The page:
26. Tanaka, S.; Honda, K.; Takahashi, A.; Morimoto, Y.; Kurosaki, M.; Shindo, H.; Nishimura, K.; Sugiyama, M. The performance of Zn-Al-Mg-Si hot-dip galvanized steel sheet. In Proceedings of the 5th International Conference on Zinc and Zinc Alloy Coated Steel, GALVATECH’ 2001, Brussels, Belgium, 26–28 June 2001; pp. 153–160. [Google Scholar]
  27. Tsujimura, T.; Komatsu, A.; Andoh, A. Influence of Mg content in coating layer and coating structure on corrosion resistance of hot-dip Zn-Al-Mg alloy coated steel sheet. In Proceedings of the 5th International Conference on Zinc and Zinc Alloy Coated Steel, GALVATECH’2001, Brussels, Belgium, 26–28 June 2001; pp. 145–152. [Google Scholar]
  28. Volt, M.; Bleeker, R.; Maalman, T.; van Perlstein, E. MagiZincTM: A New Generation of Hot-Dip Galvanized Products. In Proceedings of the Galvanized Steel Sheet Forum, ILZRO and IZA, Duesseldorf, Germany, 30–31 May 2006; pp. 13–24. [Google Scholar]
  29. Arcellor Mittal, Magnelis. Innowacyjna Powłoka Metaliczna Gwarantująca Ochronę w Najsurowszych Warunkach. Available online: (accessed on 19 February 2015).
  30. Shimoda, N.; Ueda, K.; Kubo, Y. Corrosion Resistance of Several Zn-Al-Mg Alloy Coated Steels. Technical Report No. 108. Nippon. Steel Sumitomo Met. Tech. Rep. 2015, 108, 60–63. [Google Scholar]
  31. Zhang, Z.; Zhang, J.; Zhao, X.; Cheng, X.; Jiang, S.; Zhang, Q. Effects of Al-Mg on the Microstructure and Phase Distribution of Zn-Al-Mg Coatings. Metals 2023, 13, 46. [Google Scholar] [CrossRef]
  32. Ghatei-Kalashami, A.; Khan, M.S.; Lee, M.-Y.; Zhou, Y.N. High-temperature phase evolution of the ZnAlMg coating and its effect on mit-igating liquid-metal-embrittlement cracking. Acta Mater. 2022, 229, 117836. [Google Scholar] [CrossRef]
  33. Said, V.H.; Haakmann, F.; Brinkbäumer, J.; Ulbricht, M. Comparison of the nucleation and growth of a phosphate conversion coating on ZnAl and ZnAlMg coatings under the influence of a corrosion inhibitor film. Surf. Coat. Technol. 2022, 451, 129044. [Google Scholar] [CrossRef]
  34. Du, A.; Huo, Y.; Hu, J. Study of Fluxing Process for Hot Dipping Galfan Alloy on Steel Wire. Adv. Mater. Res. 2012, 433–440, 111–115. [Google Scholar] [CrossRef]
  35. Manna, M. Effect of Fluxing Chemical: An Option for Zn-5wt.%Al Alloy Coating on Wire Surface by Single Hot Dip Process. Surf. Coatings Technol. 2011, 205, 3716–3721. [Google Scholar] [CrossRef]
  36. Kim, K.-Y.; Grandhi, S.; Oh, M.-S. Improving the Coatability of Zn–Mg–Al Alloy on Steel Substrate by the Surface Pretreatment of SnCl2-Added Zinc Ammonium Chloride. Appl. Sci. 2023, 13, 950. [Google Scholar] [CrossRef]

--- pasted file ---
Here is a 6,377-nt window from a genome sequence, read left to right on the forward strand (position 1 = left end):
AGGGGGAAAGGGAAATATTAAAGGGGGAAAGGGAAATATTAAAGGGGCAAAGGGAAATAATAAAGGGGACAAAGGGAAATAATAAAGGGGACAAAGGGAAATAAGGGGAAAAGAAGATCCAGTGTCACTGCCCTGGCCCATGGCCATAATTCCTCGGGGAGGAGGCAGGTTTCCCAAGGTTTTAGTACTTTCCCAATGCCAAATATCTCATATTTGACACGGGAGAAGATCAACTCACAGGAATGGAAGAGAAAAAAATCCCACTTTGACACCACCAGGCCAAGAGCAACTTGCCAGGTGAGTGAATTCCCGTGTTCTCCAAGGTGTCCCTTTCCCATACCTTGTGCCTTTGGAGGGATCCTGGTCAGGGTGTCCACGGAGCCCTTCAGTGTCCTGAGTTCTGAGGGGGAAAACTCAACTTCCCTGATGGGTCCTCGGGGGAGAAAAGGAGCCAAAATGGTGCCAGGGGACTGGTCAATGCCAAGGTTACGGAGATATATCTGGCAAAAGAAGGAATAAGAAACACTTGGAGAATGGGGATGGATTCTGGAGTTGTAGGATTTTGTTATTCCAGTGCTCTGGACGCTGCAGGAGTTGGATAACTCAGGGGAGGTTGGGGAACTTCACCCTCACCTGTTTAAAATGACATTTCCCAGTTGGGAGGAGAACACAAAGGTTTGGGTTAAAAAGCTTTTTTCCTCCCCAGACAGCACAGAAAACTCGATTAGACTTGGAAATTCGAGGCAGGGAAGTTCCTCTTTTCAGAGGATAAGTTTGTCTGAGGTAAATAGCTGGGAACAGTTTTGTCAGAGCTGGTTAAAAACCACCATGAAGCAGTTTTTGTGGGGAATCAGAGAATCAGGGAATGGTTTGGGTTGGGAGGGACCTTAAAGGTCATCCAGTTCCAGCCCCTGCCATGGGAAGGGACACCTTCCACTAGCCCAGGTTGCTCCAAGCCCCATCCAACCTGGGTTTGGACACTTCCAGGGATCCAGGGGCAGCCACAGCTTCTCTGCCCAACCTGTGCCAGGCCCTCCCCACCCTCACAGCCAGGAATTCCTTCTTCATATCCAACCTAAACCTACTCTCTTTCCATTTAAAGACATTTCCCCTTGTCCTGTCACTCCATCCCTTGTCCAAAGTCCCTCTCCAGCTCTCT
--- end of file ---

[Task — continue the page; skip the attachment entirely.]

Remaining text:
37. Kania, H. Structure Shaping and Corrosion Resistance of Zn-Al Coatings Obtained in Hot Dip Metalization; Silesian University of Technology: Gliwice, Poland, 2017. [Google Scholar]
  38. Gao, L.; Li, Z.; Kuang, X.; Yin, F.; Ji, H. Formation of periodic layered structure during hot-dip galvanizing in Al-Zn-Mg bath. Surf. Coat. Technol. 2016, 304, 306–315. [Google Scholar] [CrossRef][Green Version]
  39. Kania, H. Structure and Corrosion Resistance of Coatings Obtained by the Batch Double Hot Dip Method in Eutectoid ZnAl Bath with the Addition of Mg and Si. Coatings 2022, 12, 1207. [Google Scholar] [CrossRef]
  40. Marek, A. Hot Dip Zn-5Al Coatings with Improved Corrosion Resistance of Reinforcement Steel. Metalurgija 2022, 2, 389–391. Available online: (accessed on 27 December 2022).
Disclaimer/Publisher’s Note: The statements, opinions and data contained in all publications are solely those of the individual author(s) and contributor(s) and not of MDPI and/or the editor(s). MDPI and/or the editor(s) disclaim responsibility for any injury to people or property resulting from any ideas, methods, instructions or products referred to in the content.

Share and Cite

MDPI and ACS Style

Kania, H. Corrosion and Anticorrosion of Alloys/Metals: The Important Global Issue. Coatings 2023, 13, 216.

AMA Style

Kania H. Corrosion and Anticorrosion of Alloys/Metals: The Important Global Issue. Coatings. 2023; 13(2):216.

Chicago/Turabian Style

Kania, Henryk. 2023. "Corrosion and Anticorrosion of Alloys/Metals: The Important Global Issue" Coatings 13, no. 2: 216.

Note that from the first issue of 2016, this journal uses article numbers instead of page numbers. See further details here.

Article Metrics

Back to TopTop